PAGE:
Deemed a “public nuisance” by city officials for its occasional loud music, litter and at least two shootings, the Young at Heart bar in west Carrollton lost its alcohol permit in a hearing Tuesday that its owners did not show up to contest.
The Florida housing development has undergone a metamorphosis at the hands of Brandan “BMike” Odums, a 27-year-old art educator and literacy advocate.
When Hurricane Katrina hit, 127 shiny new apartments had recently been built in the Florida housing development, an 18.5-acre tract of land in the Upper Ninth Ward. The Housing Authority of New Orleans (HANO) had plans to build more. That didn’t happen, though. The units were damaged so badly during and after the storm that HANO closed down the Florida. The property has sat abandoned and rotting for eight years, yet another Katrina eyesore in the city.
Odums has taken the 17 or so crumbling townhouses that remain and turned them into mini art galleries called #ProjectBe — artistic alchemy, if you will, his way of transforming the ugliness of blight into an electrifying participatory art project.
Kingsley House, which has been providing family services and community programs for more than a century, plans to expand across the street from its Lower Garden District main campus with a new preschool and adult daycare on a long-vacant plot of land, officials told neighbors Monday evening.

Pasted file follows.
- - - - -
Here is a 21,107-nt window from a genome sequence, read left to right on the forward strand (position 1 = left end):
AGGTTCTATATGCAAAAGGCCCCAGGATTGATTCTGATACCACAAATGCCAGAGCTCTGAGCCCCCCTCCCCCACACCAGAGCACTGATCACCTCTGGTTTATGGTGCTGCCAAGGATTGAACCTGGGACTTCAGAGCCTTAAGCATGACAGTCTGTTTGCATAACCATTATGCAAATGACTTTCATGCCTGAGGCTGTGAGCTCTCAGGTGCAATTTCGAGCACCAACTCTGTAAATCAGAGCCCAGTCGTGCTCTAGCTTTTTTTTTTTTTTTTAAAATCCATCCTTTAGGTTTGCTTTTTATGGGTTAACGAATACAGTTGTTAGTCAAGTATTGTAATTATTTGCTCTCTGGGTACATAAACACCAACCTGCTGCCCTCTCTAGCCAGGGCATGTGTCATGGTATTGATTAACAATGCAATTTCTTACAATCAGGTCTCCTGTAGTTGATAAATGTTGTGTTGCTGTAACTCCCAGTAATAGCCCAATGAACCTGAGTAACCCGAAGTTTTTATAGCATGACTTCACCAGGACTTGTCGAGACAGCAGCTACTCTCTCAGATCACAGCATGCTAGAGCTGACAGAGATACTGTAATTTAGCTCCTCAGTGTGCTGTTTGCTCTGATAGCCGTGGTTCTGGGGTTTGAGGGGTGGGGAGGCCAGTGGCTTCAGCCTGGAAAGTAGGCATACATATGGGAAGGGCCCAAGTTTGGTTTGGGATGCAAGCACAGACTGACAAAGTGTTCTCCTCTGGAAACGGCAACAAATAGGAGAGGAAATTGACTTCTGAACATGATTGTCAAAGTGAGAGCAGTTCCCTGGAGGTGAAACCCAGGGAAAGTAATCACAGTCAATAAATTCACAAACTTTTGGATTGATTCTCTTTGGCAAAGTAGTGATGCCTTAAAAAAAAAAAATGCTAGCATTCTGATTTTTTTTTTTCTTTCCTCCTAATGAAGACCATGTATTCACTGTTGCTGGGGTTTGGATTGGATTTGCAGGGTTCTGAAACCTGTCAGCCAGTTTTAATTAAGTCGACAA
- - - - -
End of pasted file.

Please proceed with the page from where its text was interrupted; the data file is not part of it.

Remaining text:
“To-go cups or not to-go cups, that is the question.
Whether ‘tis nobler in a bar to provide cups for patrons
to carry their alcoholic beverage out into the street,
Or to take arms against a sea of bureaucrats and busybodies,
and by opposing, end them?”
After years of planning, Bricolage Academy opened its doors Monday morning at Touro Synagogue on St. Charles Avenue for the first day of its first school year.
By Alfred Bostick
The recent Uptown Messenger article “Good neighbors: Freret’s revival has largely avoided the issues that often accompany gentrification” is an intelligent and well considered fine piece of writing on a complicated subject. It is much appreciated. I also would have liked to have seen some treatment of the larger economic change that has hit the traditional middle-class quite devastatingly, not only here, but nationally and world-wide. I know it sounds like an extraneous issue to raise and examine in such a tightly focused urban neighborhood discussion, but it seems to me to play a pivotal role.
New Orleans Charter Science and Math High School enrolled 410 students for the 2013-14 school year, and had nearly 96-percent attendance after the first week of classes, according to a report by Erin Krall of The Lens. Sci High had 369 students in the 2012-13 school year, according to the most recent New Orleans Parents Guide to Public Education.
A Central City resident who renovated her home is using plywood nailed to the outside wall to prop up the blighted house next door in hopes of keeping it from collapsing, according to a report by Bill Capo of our partners at WWL-TV.
The slow pace of repairs to the McDonogh 7 “swing space” campus on Milan Street suggests that families at Audubon Charter School’s Carrollton campus should not count on being able to leave their decrepit building by December, school official said Saturday morning.